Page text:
Scientists at Bristol University create robotic trousers
13th March 2015
This news article is from Handicare UK. Articles that appear on this website are for information purposes only.
Scientists at Bristol University are currently developing new ‘smart’ trousers, where it is hoped that they will be able to help those with disabilities or mobility impairments. The trousers use artificial muscles made from materials and reactive polymers, which are able to give the user bionic strength, supporting the legs when walking and helping people move from sitting to standing positions.
It is hoped that the device will help many elderly and disabled people maintain their independence, alongside other mobility products such as home electric stairlifts and will prevent accidents such as falls. The ultimate goal of the scientists who have created the robotic trousers is to set many wheelchair users free, while also reducing healthcare costs. Made from a soft material, it is also thought that the ‘second skin’ will prevent aggregation of conditions such as poor circulation and skin pressure damage.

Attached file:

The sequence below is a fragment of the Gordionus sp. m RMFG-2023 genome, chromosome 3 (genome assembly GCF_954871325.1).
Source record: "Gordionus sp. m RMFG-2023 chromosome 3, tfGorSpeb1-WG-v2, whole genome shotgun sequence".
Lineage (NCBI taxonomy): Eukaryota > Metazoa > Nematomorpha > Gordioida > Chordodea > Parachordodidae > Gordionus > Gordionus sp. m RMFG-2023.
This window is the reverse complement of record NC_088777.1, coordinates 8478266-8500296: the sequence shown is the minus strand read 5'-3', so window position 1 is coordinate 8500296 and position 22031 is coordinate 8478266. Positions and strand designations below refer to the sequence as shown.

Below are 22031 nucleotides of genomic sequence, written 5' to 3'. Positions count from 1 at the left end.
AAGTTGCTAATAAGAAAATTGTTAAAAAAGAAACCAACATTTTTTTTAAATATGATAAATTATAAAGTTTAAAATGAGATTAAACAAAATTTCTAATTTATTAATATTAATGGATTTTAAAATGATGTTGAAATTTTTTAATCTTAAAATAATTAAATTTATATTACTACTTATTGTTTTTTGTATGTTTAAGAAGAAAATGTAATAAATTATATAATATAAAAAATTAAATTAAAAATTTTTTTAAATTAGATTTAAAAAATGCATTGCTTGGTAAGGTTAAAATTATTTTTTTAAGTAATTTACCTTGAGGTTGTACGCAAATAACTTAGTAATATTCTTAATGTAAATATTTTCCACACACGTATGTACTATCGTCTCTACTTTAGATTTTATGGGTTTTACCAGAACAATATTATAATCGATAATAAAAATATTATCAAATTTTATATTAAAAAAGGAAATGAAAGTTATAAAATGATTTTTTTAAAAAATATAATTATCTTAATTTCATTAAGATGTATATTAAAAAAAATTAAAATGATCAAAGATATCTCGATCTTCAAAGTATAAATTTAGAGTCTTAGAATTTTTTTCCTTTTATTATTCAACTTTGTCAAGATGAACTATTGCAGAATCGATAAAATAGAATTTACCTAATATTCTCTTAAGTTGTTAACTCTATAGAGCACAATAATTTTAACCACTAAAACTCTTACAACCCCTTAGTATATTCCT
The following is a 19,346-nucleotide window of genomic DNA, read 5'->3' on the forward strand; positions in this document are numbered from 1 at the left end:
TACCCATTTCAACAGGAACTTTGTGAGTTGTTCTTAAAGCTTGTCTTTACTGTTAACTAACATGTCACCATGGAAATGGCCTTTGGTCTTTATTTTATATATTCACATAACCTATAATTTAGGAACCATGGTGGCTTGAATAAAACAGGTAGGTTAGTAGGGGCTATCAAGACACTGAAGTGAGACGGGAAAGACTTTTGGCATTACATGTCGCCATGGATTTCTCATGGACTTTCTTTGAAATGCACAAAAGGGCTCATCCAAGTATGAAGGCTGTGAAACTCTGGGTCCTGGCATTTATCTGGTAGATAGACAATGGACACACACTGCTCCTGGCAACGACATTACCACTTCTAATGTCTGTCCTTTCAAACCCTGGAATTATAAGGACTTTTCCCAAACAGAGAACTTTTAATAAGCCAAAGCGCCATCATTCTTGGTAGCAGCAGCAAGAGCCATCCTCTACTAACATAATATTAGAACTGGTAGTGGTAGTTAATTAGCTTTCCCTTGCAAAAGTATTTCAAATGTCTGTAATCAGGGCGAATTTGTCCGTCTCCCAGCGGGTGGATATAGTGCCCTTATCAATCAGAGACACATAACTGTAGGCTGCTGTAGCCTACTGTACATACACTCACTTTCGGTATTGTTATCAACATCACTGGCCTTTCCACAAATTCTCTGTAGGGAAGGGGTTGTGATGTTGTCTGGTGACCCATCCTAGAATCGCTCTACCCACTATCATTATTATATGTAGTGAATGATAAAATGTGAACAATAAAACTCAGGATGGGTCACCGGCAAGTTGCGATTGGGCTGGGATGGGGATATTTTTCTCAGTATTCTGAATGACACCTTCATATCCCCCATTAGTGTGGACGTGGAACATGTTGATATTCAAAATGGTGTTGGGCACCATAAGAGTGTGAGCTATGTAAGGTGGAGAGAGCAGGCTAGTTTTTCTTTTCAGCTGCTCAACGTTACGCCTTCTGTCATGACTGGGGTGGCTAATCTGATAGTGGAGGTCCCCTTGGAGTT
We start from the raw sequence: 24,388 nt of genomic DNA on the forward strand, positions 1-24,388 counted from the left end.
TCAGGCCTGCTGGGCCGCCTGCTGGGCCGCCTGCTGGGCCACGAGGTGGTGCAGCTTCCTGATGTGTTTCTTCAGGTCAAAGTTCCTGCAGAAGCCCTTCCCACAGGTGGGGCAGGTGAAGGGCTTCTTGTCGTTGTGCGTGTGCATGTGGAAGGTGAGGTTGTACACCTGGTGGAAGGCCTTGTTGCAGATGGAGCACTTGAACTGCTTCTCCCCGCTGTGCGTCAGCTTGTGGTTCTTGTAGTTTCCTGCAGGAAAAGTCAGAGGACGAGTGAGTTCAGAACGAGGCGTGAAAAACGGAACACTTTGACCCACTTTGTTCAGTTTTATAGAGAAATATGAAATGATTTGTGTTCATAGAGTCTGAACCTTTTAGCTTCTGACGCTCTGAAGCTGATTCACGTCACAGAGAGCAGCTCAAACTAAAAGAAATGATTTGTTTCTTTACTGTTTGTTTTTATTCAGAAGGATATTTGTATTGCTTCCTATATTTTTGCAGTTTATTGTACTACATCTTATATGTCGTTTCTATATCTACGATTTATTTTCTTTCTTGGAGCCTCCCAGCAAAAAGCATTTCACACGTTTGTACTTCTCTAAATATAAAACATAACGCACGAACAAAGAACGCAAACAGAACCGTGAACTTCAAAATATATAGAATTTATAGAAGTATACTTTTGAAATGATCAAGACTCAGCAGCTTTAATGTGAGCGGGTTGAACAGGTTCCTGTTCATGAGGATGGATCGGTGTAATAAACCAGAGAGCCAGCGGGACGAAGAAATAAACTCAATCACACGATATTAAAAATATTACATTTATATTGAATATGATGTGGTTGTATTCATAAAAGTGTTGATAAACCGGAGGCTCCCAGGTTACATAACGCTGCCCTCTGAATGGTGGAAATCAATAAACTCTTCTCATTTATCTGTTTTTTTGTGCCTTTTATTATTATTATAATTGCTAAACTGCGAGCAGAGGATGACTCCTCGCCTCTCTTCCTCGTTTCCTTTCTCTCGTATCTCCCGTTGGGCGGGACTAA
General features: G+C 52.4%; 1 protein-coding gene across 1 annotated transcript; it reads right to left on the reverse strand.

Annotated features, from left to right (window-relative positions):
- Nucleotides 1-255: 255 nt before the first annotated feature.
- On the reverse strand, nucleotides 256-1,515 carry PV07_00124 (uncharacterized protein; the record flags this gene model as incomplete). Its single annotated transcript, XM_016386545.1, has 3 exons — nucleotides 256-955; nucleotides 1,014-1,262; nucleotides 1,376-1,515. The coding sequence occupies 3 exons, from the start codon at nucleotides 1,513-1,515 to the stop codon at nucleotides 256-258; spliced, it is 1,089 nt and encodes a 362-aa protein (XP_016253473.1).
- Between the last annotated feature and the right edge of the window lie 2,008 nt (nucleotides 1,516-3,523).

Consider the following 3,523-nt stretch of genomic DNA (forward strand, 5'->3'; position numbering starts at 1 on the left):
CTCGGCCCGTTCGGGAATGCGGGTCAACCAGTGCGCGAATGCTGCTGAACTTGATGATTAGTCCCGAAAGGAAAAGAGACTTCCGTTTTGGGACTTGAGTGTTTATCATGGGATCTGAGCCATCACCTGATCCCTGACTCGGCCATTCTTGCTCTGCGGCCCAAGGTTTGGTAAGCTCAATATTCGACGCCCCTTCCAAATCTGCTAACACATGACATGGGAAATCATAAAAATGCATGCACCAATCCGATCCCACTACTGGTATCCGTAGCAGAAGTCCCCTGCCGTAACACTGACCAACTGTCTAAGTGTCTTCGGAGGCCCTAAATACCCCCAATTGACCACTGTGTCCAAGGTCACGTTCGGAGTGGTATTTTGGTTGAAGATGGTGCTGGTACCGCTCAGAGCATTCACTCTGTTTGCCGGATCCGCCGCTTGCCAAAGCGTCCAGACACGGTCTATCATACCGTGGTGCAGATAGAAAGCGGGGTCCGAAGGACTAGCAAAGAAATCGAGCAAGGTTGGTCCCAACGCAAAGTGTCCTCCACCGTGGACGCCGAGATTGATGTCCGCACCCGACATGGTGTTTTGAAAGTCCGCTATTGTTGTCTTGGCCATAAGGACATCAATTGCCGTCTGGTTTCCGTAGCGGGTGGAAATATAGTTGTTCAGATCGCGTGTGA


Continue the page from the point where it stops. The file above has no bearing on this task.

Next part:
Smart trousers will aid mobility of elderly and disabled
The innovative product has been compared to those seen in the Wallace and Gromit film, ‘The Wrong Trousers’, although will do much more good if the project is successful. Expected to take three years, and due to begin in July, the project has been funded by the Engineering and Physical Sciences Research Council with part of a £5.3 million grant to support the development of assistive and rehabilitative devices.
Fitted with control systems, the intelligent trousers will be able to monitor the wearer and work alongside the body’s muscles to help provide assistance and encourage movement where possible. As stated in an article by the Telegraph, Dr Jonathan Rossiter, who is leading the pioneering project, said: “This is the first time soft robotics technologies have been used to address the many rehabilitation and healthcare needs in one single type of wearable device.”
The trousers could also be significant for those in rehabilitation, who will be able to benefit from added support and reduced assistance during recovery.
Image Credit: Nigel Jones (Flickr.com)
This content was written by Emily Bray. Please feel free to visit my Google + profile to read more stories.